it all influences the stress on the reamer.
some of the posts say get a 1/2 of taper reamer fit....that leaves about
an inch of reaming on the bushing BEFORE the throat
if you pre-bore as close as jackie does, it is a non-issue,
but starting 1/2 into a 1 1/2" chamber is plenty of room for stress.

again just an opinion form my collection of pennies




The pilot is maybe 1/8" ahead of the throating portion of the reamer. How much can a match grade barrel run out in that 1/8"?

The pilot, at the closest, is .0002-.0004 smaller than the lands, and the pilot runs on a oil film the lands that takes .0001-.0002 of that space. So the reamer is following the lands pretty true to the lands at the throat, which is the goal of a good chamber.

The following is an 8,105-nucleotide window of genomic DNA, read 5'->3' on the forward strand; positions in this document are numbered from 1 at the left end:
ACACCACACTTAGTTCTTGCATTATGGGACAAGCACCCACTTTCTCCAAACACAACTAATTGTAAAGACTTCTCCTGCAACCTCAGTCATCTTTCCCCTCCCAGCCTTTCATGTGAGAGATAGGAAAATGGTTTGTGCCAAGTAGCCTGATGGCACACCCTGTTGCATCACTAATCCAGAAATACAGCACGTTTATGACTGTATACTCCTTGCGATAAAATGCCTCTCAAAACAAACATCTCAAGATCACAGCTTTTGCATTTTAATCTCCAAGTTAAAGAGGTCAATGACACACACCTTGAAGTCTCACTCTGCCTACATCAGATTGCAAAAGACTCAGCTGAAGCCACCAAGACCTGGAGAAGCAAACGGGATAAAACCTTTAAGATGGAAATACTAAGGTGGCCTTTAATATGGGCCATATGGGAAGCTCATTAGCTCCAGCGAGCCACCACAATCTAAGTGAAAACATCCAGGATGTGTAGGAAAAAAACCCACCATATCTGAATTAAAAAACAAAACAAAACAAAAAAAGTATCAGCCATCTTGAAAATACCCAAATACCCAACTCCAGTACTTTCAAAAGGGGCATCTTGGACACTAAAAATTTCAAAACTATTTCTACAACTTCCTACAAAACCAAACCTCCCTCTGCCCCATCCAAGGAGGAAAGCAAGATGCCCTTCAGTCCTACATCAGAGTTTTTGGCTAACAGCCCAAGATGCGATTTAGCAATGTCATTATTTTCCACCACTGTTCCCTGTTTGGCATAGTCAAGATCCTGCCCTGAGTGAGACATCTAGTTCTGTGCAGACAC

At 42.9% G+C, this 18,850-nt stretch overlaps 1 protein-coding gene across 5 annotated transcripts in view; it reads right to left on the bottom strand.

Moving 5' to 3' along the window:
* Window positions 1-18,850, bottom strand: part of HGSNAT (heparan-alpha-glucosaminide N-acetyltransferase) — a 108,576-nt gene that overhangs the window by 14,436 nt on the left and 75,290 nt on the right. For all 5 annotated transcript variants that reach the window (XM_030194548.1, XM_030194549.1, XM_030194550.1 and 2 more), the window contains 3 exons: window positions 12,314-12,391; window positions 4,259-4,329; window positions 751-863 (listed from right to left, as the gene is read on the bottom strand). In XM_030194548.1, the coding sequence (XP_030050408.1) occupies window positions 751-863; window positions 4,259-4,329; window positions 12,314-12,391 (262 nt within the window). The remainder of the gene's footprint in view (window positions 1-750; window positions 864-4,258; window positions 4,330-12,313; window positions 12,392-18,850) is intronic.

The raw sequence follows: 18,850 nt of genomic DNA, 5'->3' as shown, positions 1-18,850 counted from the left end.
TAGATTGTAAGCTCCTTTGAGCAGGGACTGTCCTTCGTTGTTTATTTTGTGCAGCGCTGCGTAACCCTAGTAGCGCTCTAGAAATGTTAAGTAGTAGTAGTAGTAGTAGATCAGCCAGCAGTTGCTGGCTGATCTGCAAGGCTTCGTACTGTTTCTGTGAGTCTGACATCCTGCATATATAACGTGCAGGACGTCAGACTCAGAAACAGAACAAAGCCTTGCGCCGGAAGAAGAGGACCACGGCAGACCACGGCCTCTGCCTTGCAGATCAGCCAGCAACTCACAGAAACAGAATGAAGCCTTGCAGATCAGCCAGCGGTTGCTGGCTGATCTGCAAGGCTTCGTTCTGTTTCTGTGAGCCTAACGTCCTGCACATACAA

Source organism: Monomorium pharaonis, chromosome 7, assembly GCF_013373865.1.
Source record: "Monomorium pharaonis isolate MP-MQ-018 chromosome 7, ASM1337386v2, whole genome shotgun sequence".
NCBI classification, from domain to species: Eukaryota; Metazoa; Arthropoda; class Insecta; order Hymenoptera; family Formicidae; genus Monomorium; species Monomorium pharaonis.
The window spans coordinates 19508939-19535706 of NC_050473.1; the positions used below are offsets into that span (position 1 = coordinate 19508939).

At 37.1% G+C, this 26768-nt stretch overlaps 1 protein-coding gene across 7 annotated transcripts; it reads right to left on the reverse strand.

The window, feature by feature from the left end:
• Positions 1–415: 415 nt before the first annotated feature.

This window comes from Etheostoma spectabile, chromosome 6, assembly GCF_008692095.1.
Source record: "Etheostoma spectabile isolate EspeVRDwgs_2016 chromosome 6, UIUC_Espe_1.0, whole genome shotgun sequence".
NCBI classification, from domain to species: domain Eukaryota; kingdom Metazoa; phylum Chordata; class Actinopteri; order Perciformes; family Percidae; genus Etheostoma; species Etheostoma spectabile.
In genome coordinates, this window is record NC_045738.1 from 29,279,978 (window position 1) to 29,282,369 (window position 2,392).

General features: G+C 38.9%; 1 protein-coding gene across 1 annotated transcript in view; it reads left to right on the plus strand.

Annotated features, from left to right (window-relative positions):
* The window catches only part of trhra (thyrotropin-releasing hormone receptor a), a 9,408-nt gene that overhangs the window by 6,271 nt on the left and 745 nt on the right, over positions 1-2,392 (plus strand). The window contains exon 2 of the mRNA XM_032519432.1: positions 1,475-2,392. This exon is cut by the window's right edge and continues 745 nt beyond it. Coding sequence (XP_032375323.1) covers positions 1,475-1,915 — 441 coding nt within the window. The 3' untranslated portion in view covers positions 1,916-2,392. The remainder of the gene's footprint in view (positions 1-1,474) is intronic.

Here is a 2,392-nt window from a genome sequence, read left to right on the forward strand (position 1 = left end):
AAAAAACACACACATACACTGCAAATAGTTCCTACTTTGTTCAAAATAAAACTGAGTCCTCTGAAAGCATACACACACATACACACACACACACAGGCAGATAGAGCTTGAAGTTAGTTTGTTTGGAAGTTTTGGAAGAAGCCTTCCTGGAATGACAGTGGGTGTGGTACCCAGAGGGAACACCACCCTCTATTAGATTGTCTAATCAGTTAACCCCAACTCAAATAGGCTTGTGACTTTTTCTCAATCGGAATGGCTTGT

Ron

Curious
07-31-2016, 10:51 AM
I guess the indicator is the judge here and rather than opinions we should be able to deal in facts, surely this same principle would also separate out the different chambering methods?.

coyotechet
07-31-2016, 11:15 AM
Need to make my ealier post a little more clear about why I use the bushing and starting the reamer.

All of my chambers are first drilled then taper bored to within .004 to 008 (some Less) wall thickness and as close to the shoulder as I fill comfortable .025 to .050. No matter if 6PPC or 338 Laupa Mag. The reason I say Ĺ inch is when talking about 6PPC, that is the least amount the reamer with a fitted bushing can be started at and make contact with both pre-indicated points. As said earlier ever since I have been using the PTG floater and a close fitted bushing all of my cut chambers (6PPC to 338 Laupa) have TIR of .0001 or less at the base. :rolleyes: